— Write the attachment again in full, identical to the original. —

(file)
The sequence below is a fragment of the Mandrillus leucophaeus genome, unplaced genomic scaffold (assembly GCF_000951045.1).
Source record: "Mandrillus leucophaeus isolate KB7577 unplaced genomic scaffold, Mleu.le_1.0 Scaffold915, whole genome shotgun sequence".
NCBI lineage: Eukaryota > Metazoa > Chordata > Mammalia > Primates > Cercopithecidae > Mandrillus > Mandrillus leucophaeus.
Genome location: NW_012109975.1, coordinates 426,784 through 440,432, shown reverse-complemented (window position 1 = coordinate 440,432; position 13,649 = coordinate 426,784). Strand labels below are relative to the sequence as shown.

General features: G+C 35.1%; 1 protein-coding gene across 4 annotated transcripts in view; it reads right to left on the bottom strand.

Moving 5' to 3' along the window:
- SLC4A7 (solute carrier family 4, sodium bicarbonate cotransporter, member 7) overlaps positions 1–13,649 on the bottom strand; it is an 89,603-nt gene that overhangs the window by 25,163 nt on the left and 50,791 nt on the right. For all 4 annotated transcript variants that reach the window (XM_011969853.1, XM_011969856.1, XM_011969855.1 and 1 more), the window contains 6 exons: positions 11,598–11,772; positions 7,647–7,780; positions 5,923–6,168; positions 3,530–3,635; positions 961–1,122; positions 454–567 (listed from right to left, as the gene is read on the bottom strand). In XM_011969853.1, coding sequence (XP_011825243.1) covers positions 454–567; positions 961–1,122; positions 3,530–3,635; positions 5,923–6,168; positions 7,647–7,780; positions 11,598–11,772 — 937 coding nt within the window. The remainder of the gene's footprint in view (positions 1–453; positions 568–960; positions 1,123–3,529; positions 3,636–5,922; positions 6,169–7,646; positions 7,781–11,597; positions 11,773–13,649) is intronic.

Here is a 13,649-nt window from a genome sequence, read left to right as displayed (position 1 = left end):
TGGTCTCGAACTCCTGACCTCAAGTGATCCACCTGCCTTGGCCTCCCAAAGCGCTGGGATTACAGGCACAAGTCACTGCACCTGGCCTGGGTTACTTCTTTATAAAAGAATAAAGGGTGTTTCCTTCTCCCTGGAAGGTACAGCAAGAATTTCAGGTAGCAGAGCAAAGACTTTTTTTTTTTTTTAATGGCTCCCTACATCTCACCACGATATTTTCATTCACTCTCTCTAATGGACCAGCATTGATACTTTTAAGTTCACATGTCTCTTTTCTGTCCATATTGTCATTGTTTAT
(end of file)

The sequence below is a fragment of the Mandrillus leucophaeus genome, unplaced genomic scaffold (assembly GCF_000951045.1).
Source record: "Mandrillus leucophaeus isolate KB7577 unplaced genomic scaffold, Mleu.le_1.0 Scaffold915, whole genome shotgun sequence".
NCBI lineage: Eukaryota > Metazoa > Chordata > Mammalia > Primates > Cercopithecidae > Mandrillus > Mandrillus leucophaeus.
Genome location: NW_012109975.1, coordinates 426,784 through 440,432, shown reverse-complemented (window position 1 = coordinate 440,432; position 13,649 = coordinate 426,784). Strand labels below are relative to the sequence as shown.

General features: G+C 35.1%; 1 protein-coding gene across 4 annotated transcripts in view; it reads right to left on the bottom strand.

Moving 5' to 3' along the window:
- SLC4A7 (solute carrier family 4, sodium bicarbonate cotransporter, member 7) overlaps positions 1–13,649 on the bottom strand; it is an 89,603-nt gene that overhangs the window by 25,163 nt on the left and 50,791 nt on the right. For all 4 annotated transcript variants that reach the window (XM_011969853.1, XM_011969856.1, XM_011969855.1 and 1 more), the window contains 6 exons: positions 11,598–11,772; positions 7,647–7,780; positions 5,923–6,168; positions 3,530–3,635; positions 961–1,122; positions 454–567 (listed from right to left, as the gene is read on the bottom strand). In XM_011969853.1, coding sequence (XP_011825243.1) covers positions 454–567; positions 961–1,122; positions 3,530–3,635; positions 5,923–6,168; positions 7,647–7,780; positions 11,598–11,772 — 937 coding nt within the window. The remainder of the gene's footprint in view (positions 1–453; positions 568–960; positions 1,123–3,529; positions 3,636–5,922; positions 6,169–7,646; positions 7,781–11,597; positions 11,773–13,649) is intronic.

Here is a 13,649-nt window from a genome sequence, read left to right as displayed (position 1 = left end):
TGGTCTCGAACTCCTGACCTCAAGTGATCCACCTGCCTTGGCCTCCCAAAGCGCTGGGATTACAGGCACAAGTCACTGCACCTGGCCTGGGTTACTTCTTTATAAAAGAATAAAGGGTGTTTCCTTCTCCCTGGAAGGTACAGCAAGAATTTCAGGTAGCAGAGCAAAGACTTTTTTTTTTTTTTAATGGCTCCCTACATCTCACCACGATATTTTCATTCACTCTCTCTAATGGACCAGCATTGATACTTTTAAGTTCACATGTCTCTTTTCTGTCCATATTGTCATTGTTTAT